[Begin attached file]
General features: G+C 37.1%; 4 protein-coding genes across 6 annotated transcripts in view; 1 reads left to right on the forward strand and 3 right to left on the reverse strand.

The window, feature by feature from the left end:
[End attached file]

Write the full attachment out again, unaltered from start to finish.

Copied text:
General features: G+C 37.1%; 4 protein-coding genes across 6 annotated transcripts in view; 1 reads left to right on the forward strand and 3 right to left on the reverse strand.

The window, feature by feature from the left end: